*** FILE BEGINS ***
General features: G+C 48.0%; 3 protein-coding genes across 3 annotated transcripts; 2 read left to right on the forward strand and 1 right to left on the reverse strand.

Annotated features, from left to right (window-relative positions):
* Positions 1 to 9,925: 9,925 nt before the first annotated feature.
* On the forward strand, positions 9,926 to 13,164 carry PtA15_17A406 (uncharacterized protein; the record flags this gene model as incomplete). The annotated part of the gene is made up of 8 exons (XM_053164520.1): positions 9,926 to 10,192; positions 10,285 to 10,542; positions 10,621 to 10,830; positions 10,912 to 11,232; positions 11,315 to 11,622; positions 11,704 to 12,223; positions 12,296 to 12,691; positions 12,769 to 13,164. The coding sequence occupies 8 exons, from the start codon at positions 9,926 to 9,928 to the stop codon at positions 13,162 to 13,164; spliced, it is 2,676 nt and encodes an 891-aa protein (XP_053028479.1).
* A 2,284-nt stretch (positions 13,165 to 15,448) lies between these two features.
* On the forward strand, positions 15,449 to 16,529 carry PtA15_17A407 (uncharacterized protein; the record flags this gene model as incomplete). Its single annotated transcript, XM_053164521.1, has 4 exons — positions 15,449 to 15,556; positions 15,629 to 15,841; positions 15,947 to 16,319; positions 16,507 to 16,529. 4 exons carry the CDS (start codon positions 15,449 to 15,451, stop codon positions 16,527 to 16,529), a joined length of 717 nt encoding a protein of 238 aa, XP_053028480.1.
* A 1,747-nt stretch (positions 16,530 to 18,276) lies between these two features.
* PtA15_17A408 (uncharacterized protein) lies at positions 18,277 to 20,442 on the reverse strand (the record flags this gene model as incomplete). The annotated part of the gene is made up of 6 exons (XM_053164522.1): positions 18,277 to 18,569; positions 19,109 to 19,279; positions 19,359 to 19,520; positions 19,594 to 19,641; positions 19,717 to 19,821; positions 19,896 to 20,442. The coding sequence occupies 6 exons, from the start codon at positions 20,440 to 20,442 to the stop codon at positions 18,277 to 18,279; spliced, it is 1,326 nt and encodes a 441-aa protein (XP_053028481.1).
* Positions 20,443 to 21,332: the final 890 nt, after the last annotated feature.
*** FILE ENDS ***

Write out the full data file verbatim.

General features: G+C 48.0%; 3 protein-coding genes across 3 annotated transcripts; 2 read left to right on the forward strand and 1 right to left on the reverse strand.

Annotated features, from left to right (window-relative positions):
* Positions 1 to 9,925: 9,925 nt before the first annotated feature.
* On the forward strand, positions 9,926 to 13,164 carry PtA15_17A406 (uncharacterized protein; the record flags this gene model as incomplete). The annotated part of the gene is made up of 8 exons (XM_053164520.1): positions 9,926 to 10,192; positions 10,285 to 10,542; positions 10,621 to 10,830; positions 10,912 to 11,232; positions 11,315 to 11,622; positions 11,704 to 12,223; positions 12,296 to 12,691; positions 12,769 to 13,164. The coding sequence occupies 8 exons, from the start codon at positions 9,926 to 9,928 to the stop codon at positions 13,162 to 13,164; spliced, it is 2,676 nt and encodes an 891-aa protein (XP_053028479.1).
* A 2,284-nt stretch (positions 13,165 to 15,448) lies between these two features.
* On the forward strand, positions 15,449 to 16,529 carry PtA15_17A407 (uncharacterized protein; the record flags this gene model as incomplete). Its single annotated transcript, XM_053164521.1, has 4 exons — positions 15,449 to 15,556; positions 15,629 to 15,841; positions 15,947 to 16,319; positions 16,507 to 16,529. 4 exons carry the CDS (start codon positions 15,449 to 15,451, stop codon positions 16,527 to 16,529), a joined length of 717 nt encoding a protein of 238 aa, XP_053028480.1.
* A 1,747-nt stretch (positions 16,530 to 18,276) lies between these two features.
* PtA15_17A408 (uncharacterized protein) lies at positions 18,277 to 20,442 on the reverse strand (the record flags this gene model as incomplete). The annotated part of the gene is made up of 6 exons (XM_053164522.1): positions 18,277 to 18,569; positions 19,109 to 19,279; positions 19,359 to 19,520; positions 19,594 to 19,641; positions 19,717 to 19,821; positions 19,896 to 20,442. The coding sequence occupies 6 exons, from the start codon at positions 20,440 to 20,442 to the stop codon at positions 18,277 to 18,279; spliced, it is 1,326 nt and encodes a 441-aa protein (XP_053028481.1).
* Positions 20,443 to 21,332: the final 890 nt, after the last annotated feature.